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I have experience with image processing, but I am fairly new to GIMP. I was experimenting combining layers that have transparency, and the pixel values that GIMP computes do not agree with the equation I've seen posted on GIMP and photoshop web sites.

Here's a specific example. The math here applies to a single pixel, but for convenience I'll assume that I have images with the same pixel value everywhere. Start with a 4-band image, where the RGB values are all 128, and the alpha layer is all 255, or as a fraction 1.0. Use that as your base layer. Now put on top of that another layer that has RGB values of 0 and an alpha value of 191, or as a fraction, 191/255 = 0.749. When those layers get combined in GIMP, I thought it was done mathematically using the following equation: output value = basePixel*(1 - topAlpha) + topPixel*(topAlpha) = 128*(1 - 0.749) + 0*0.749 = 32. That's not what I get with GIMP. I get a value of 66. Apparently I'm using the wrong equation. Does anyone know the answer?

I should point out that the equation seems to work when the top layer is 255, but it does not work when the top layer is dark, e.g. 0, like in my example. This suggests to me that GIMP is not using the equation presented above.

For what it's worth, the blend mode is set to normal.

Here's a screen shot.128 gray alpha 255 base, 0 black top layer opacity 75%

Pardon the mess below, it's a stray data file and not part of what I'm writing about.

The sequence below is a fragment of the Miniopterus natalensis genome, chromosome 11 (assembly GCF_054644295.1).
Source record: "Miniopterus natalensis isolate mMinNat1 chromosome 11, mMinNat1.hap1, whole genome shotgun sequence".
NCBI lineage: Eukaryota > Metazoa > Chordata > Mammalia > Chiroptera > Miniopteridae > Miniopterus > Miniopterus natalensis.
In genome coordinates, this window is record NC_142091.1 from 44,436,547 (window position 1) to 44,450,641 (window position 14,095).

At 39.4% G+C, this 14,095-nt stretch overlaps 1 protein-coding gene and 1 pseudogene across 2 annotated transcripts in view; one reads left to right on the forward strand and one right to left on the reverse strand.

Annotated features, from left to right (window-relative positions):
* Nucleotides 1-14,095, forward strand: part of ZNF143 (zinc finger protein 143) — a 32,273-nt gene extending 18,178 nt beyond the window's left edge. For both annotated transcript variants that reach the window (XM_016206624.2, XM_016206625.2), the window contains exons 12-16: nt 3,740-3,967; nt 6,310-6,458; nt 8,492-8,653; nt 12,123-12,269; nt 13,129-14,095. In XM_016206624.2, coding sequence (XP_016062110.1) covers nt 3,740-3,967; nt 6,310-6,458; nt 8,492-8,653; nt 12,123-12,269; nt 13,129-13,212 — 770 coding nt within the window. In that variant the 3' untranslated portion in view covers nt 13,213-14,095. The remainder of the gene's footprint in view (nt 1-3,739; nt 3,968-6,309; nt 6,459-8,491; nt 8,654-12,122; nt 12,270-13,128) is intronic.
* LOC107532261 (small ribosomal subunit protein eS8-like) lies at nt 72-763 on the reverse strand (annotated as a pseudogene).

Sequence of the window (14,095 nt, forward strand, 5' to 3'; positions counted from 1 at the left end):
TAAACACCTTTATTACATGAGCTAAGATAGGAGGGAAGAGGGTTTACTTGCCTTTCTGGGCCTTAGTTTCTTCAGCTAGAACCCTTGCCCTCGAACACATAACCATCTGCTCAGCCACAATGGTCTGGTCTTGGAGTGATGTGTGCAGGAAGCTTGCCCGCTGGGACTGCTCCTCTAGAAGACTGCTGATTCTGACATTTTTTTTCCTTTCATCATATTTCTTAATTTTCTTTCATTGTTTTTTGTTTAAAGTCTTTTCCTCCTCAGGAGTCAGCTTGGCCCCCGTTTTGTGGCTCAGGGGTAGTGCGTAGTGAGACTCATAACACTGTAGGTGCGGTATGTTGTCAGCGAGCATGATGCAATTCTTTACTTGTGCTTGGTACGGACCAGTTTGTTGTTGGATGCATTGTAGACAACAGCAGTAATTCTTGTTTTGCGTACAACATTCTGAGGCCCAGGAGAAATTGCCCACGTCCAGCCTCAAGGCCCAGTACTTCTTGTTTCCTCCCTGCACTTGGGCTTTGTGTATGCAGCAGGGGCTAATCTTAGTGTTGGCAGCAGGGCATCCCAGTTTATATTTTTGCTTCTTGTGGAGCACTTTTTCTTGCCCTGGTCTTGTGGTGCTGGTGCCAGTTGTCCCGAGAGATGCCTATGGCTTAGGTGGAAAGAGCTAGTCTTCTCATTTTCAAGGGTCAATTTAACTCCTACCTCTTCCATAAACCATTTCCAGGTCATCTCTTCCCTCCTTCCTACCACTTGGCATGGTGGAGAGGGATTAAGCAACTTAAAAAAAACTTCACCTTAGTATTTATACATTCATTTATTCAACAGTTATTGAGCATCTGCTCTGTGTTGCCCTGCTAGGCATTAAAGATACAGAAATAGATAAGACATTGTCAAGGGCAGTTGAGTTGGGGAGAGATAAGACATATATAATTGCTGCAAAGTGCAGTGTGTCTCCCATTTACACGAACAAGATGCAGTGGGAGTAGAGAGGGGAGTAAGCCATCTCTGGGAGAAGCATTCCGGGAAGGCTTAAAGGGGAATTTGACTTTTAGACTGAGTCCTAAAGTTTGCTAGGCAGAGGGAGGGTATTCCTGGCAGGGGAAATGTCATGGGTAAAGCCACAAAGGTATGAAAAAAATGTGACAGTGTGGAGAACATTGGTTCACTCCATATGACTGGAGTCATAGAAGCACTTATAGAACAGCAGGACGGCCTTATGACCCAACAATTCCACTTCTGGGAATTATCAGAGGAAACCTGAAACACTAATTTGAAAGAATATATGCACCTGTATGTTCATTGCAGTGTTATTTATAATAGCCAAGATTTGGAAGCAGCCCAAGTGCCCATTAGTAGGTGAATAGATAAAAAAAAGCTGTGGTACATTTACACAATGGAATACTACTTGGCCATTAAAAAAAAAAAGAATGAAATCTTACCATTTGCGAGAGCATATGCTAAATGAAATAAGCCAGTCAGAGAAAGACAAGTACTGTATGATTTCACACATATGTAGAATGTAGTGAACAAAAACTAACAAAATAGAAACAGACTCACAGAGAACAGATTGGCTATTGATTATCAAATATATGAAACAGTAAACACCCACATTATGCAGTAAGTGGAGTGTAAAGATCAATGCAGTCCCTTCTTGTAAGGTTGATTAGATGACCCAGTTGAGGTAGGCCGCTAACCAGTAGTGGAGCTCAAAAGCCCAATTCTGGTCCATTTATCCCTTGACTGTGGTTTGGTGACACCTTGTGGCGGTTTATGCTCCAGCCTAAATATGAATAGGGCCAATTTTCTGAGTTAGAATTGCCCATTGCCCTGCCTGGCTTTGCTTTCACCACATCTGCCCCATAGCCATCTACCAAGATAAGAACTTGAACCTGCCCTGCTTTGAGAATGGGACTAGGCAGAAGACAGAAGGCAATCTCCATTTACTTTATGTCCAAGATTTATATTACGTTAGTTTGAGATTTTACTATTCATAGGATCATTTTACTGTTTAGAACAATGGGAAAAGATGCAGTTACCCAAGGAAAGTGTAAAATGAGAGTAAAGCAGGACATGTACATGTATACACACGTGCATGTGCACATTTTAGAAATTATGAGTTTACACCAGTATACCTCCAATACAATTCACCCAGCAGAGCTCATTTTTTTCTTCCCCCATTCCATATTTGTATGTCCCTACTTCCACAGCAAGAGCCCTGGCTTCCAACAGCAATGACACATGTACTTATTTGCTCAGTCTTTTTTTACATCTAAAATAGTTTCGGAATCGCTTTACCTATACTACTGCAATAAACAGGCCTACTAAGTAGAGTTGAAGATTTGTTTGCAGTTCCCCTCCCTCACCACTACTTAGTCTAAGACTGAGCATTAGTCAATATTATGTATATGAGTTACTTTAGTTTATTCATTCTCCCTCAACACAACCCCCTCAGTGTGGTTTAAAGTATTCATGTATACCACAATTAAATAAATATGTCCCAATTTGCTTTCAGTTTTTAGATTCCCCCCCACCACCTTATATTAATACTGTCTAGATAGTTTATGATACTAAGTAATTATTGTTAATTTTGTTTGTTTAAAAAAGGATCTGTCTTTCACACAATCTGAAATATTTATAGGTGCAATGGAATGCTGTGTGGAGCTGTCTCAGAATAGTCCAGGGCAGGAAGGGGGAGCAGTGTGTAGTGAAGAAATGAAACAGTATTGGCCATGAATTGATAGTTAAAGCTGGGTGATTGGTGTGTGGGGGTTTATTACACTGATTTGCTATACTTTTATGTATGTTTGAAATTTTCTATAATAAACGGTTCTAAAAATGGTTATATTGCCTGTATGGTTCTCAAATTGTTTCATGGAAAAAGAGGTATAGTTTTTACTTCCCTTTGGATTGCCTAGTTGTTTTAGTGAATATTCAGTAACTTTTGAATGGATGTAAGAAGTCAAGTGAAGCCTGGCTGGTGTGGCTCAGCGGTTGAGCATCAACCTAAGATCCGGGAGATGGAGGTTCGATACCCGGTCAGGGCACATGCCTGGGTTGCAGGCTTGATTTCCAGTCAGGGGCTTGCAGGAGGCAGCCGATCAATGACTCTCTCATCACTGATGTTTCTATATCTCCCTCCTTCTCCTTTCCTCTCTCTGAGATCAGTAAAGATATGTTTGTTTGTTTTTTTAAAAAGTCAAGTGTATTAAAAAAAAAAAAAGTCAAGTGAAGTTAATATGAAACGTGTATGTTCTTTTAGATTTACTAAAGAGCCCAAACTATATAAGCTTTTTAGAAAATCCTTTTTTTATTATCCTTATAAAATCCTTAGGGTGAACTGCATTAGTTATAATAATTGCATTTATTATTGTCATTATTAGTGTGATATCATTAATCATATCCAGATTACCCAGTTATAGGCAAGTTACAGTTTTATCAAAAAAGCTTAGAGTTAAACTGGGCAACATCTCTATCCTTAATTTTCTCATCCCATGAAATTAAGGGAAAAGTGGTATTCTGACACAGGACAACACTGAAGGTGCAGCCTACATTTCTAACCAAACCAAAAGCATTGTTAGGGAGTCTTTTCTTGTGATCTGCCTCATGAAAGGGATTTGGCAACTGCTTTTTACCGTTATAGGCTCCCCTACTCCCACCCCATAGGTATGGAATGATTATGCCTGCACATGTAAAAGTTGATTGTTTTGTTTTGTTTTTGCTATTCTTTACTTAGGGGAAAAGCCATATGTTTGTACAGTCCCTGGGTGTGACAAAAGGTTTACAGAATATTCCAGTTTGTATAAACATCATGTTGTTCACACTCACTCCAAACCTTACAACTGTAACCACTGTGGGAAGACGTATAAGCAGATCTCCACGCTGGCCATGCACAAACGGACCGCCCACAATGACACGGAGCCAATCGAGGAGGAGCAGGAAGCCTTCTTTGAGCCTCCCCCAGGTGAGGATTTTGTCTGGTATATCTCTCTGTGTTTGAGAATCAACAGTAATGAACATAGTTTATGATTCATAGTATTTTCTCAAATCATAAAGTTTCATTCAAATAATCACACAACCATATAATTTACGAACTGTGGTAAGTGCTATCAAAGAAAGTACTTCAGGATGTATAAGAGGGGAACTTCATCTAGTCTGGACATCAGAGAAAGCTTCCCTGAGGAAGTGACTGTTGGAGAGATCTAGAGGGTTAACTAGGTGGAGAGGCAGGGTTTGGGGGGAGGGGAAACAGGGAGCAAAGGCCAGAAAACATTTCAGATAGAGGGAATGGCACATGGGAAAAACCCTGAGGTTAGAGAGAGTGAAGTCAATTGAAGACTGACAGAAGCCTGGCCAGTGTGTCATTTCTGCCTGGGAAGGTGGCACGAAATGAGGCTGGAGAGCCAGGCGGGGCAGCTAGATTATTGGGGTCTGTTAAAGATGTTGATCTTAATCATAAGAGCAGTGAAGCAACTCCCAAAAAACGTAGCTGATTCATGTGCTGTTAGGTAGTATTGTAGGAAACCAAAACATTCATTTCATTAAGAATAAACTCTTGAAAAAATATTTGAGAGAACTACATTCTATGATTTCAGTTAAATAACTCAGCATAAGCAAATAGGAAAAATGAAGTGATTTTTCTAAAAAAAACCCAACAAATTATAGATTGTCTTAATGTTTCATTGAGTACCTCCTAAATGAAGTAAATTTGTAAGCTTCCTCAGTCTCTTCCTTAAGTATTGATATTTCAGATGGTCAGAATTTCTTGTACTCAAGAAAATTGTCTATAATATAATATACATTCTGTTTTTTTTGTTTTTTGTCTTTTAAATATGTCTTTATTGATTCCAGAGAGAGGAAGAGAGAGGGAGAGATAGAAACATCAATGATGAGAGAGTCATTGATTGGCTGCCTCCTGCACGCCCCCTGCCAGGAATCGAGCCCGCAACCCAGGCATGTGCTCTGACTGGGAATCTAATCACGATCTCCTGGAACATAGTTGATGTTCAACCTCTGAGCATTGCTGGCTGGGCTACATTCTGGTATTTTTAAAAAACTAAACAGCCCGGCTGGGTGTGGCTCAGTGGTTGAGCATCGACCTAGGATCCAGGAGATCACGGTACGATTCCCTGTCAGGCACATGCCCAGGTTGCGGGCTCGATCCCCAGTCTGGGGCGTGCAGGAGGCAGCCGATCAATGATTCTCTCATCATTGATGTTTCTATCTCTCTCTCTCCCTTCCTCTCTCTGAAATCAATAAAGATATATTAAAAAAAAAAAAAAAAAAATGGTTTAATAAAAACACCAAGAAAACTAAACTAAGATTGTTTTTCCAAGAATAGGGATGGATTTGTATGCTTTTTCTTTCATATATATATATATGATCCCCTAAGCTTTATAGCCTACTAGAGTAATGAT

The comments you made about Legacy, Default, and Gamma are foreign to me. It's not clear to me how they would affect the answer.

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Better use 0.0 ... 1.0 values for the RGB channels. So putting a white layer (1.0,1.0,1.0) (aka (255,255,255)) with opacity 0.75 above a (0.5,0.5,0.5) (aka (127,127,127)) layer:

output= 0.5*(1.00-0.75) + 1.00*0.75
      = 0.5*0.25 + 0.75
      = 0.125 + 0.750
      = 0.875

And 0.875 in the 0..255 range is 223. But even using the 0 ... 255 range:

output= 128*(1.00-0.75) + 255*0.75
      = 128*0.25 + 191.5
      = 32 + 191.25
      = 223

And the Pointer tool agrees:

enter image description here

With black and alpha=0.75 on top of 128:

output= 128*(1.00-0.75) + 0*0.75
      = 128*0.25 + 0.0
      = 32 + 0
      = 32

And the pointer tools agrees with this:

enter image description here

PS: also depends which Gimp we talk about. The above is true for:

  • Gimp 2.8
  • Gimp 2.10 in Legacy Normal mode in a gamma image
  • Gimp 2.10 in Default Normal mode in a linear-light image

And works as you report in 2.10 using Default Normal on a gamma image, which must imply a conversion to linear, then the composition, and then a conversion back to gamma.

  • Yes, this works when the top layer is 255, like in your example, but it does not work when the top layer is dark, e.g. 0, like in my example. This suggests to me that GIMP is using a different equation. – henders64 Feb 7 at 23:39
  • It sill works with a black top layer, see edited answer. Can you add a screenshot similar to mine in your question? – xenoid Feb 7 at 23:58
  • Also depends if Default/Legacy vs Gamma/Linear in Gimp 2.10. – xenoid Feb 8 at 0:08
  • I'm new to stack exchange. I'm not sure if I answer with comments or by adding to the original question. Also trying to figure out how to attach an image. – henders64 Feb 8 at 4:24
  • When I change from Perceptual gamma to Linear light, the 66 changes to a 14. You're getting a 32. Interesting. I'll look for the Legacy and Normal buttons. – henders64 Feb 8 at 4:50

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